The Keeper of Lost Causes / Kvinden i buret (2013)

Posted: August 30, 2014 in Crime, Danish, Mystery, Thriller

The Keeper of Lost Causes (2)

Director: Mikkel Nørgaard

Writers: Nikolaj Arcei (from the novel by Jussi Adler-Olsen)

Country: Denmark / Germany / Sweden

Runtime: 97 mins

Cast: Nikolaj Lie Kaas, Fares Fares, Sonja Richter, Ernst Boye

A taut, efficient police thriller, but hardly original

The Keeper of Lost Causes is a rather curious film. It is enjoyable enough (though not for the squeamish), but doesn’t really offer anything more than you would expect from television dramas such as Wallander or Waking The Dead. Based on the first of Jussi Adler-Olsen’s “Department Q” detective series, the key characters are an odd-couple pair of cops who are the sole operatives in a cold case unit (whose status is indicated by its location in a dusty basement).

Nikolaj Lie Kaas plays Carl Mørck, a taciturn former homicide cop who no-one will work with, following a disastrous operation. He finds himself relegated to Department Q, where he is expected to do no more than shuffle through cold case files and to close three of them every week. Mørck’s partner is Assad (Fares Fares), a big friendly Muslim of middle-Eastern origin (in the book he is a Syrian refugee). Aspects of these men’s lives are hinted at but not developed, presumably allowing scope for treatment in any sequels. For example, Mørck has the obligatory family problems (separated from wife; a wayward stepson), and we never discover what misdemeanour has led Assad to be assigned to Department Q.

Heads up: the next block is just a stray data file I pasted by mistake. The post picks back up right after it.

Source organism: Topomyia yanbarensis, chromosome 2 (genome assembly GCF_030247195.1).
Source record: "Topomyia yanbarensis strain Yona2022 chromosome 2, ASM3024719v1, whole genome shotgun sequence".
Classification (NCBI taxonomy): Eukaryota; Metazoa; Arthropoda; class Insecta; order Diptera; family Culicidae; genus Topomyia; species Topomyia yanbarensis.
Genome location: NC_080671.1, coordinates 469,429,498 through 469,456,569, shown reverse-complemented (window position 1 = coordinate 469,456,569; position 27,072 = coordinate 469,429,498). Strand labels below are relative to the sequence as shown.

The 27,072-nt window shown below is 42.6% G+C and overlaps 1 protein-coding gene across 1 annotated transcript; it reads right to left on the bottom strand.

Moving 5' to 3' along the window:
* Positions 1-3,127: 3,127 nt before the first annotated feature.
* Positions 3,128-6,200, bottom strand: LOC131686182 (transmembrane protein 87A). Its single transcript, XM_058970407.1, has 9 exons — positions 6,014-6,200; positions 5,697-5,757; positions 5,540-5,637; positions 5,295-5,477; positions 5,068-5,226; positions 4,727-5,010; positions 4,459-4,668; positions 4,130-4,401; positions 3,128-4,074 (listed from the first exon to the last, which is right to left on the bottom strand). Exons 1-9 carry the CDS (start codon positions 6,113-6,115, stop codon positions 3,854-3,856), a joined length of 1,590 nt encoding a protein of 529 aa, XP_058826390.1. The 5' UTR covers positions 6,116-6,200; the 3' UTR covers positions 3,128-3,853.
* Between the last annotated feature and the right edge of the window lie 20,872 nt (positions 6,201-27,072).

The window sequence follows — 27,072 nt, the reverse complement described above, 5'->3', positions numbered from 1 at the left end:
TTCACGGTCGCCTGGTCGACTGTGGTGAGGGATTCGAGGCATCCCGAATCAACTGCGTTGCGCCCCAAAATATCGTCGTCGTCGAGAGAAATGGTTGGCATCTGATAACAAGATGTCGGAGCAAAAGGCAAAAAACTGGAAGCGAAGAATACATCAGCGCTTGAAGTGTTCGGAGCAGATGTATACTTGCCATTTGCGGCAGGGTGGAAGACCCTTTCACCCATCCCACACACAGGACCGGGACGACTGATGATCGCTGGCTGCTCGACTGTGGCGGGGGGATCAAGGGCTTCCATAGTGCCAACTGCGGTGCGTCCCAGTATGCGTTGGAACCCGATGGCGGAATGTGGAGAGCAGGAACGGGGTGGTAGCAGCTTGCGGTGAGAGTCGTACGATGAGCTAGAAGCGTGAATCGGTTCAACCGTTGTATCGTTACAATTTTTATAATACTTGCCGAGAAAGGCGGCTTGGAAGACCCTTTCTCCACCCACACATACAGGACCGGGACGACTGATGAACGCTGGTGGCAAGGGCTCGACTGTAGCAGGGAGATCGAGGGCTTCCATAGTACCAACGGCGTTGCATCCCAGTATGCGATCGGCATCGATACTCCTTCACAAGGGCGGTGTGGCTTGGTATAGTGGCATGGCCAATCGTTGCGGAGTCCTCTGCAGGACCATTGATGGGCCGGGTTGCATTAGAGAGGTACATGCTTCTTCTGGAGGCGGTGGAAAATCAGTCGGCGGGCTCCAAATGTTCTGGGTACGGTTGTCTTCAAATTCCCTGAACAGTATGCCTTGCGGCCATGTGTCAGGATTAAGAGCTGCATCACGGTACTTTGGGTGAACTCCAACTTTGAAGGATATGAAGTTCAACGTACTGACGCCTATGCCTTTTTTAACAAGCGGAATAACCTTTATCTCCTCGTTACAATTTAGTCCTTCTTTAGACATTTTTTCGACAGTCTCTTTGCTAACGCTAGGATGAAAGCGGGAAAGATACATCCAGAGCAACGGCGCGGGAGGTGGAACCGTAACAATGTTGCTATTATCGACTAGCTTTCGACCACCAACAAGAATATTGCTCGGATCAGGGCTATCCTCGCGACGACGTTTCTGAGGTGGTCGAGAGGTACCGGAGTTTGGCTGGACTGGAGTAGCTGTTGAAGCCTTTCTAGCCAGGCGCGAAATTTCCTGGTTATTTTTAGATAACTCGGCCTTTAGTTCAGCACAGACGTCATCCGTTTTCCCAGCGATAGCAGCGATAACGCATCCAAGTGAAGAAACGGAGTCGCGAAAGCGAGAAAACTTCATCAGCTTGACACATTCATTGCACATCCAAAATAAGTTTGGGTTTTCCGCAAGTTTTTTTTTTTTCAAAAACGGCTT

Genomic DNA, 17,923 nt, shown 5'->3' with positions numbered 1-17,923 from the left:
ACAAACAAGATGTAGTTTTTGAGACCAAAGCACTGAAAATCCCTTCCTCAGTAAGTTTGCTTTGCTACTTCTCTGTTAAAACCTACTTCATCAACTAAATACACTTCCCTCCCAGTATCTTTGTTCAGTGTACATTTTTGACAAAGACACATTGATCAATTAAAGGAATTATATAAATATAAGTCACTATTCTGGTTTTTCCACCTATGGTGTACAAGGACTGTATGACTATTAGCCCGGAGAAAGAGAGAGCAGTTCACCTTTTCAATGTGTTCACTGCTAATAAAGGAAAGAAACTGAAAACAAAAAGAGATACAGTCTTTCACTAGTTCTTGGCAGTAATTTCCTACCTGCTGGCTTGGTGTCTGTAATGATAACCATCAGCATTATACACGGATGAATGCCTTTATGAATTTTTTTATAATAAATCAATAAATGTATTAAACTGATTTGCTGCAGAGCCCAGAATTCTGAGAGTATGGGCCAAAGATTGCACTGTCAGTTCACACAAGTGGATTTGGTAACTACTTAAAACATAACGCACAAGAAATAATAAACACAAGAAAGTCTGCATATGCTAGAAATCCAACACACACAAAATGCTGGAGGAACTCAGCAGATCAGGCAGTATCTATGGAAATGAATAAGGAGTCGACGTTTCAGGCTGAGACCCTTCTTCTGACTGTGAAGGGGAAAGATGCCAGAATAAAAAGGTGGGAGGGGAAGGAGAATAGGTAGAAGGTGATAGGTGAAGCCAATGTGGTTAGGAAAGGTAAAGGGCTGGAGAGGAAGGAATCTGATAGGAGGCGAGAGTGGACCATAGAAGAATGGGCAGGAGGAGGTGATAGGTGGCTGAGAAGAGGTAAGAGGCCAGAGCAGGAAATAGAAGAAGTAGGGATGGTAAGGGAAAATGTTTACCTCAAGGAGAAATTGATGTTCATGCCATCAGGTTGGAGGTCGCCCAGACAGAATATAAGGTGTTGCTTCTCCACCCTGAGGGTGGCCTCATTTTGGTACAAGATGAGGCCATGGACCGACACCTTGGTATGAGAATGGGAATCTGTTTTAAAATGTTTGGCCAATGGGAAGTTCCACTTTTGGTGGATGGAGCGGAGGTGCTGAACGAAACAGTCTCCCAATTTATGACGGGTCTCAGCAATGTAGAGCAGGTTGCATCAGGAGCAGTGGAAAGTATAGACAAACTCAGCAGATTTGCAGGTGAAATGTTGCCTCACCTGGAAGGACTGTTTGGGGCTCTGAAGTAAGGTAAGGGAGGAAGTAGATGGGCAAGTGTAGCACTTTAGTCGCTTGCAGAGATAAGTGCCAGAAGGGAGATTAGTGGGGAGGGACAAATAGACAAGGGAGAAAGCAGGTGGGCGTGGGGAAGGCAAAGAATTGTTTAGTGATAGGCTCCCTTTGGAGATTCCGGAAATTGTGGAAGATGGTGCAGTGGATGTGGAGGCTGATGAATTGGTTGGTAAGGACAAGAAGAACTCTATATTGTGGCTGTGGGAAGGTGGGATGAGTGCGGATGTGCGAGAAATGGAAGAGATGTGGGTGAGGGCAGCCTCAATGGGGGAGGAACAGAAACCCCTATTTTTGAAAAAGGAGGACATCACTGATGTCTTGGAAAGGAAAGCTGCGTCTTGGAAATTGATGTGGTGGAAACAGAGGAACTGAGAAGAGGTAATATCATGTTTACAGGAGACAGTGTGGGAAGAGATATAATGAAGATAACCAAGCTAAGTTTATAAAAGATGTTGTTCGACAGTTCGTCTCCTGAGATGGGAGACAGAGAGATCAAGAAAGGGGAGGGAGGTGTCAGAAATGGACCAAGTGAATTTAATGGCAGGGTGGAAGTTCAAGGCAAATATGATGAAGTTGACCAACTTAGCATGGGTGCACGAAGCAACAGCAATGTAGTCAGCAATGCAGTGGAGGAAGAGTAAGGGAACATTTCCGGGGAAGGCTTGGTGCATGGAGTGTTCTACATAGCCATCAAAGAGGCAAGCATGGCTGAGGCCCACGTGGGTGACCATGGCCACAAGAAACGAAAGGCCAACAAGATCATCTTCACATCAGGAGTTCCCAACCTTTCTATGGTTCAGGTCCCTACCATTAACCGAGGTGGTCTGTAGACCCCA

Rather than simply closing the files as directed, Mørck begins investigating a case that he is familiar with. This concerns the disappearance, believed to be suicide, of politician Merete Lynggaard (Sonja Richter). However, Mørck’s boss is far from happy to discover that his officers are going round upsetting people with their questions, not to mention exceeding their meagre budget. Thus, drawing on another familiar trope of cop movies, our men are suspended but carry on anyway, before the ultimate redemption. 

The one pleasingly novel element in The Keeper of Lost Causes is the inclusion of a sympathetic Muslim character (as opposed to the usual crazed villains of Hollywood movies). On the negative side, however, is the lack of any significant female characters other than the victim (Wallander and Waking The Dead managed to create significant parts for women).

Presumably this is meant to be the first of a series of Department Q book adaptations, but really this is television rather than cinematic material.

Rating: 6/10

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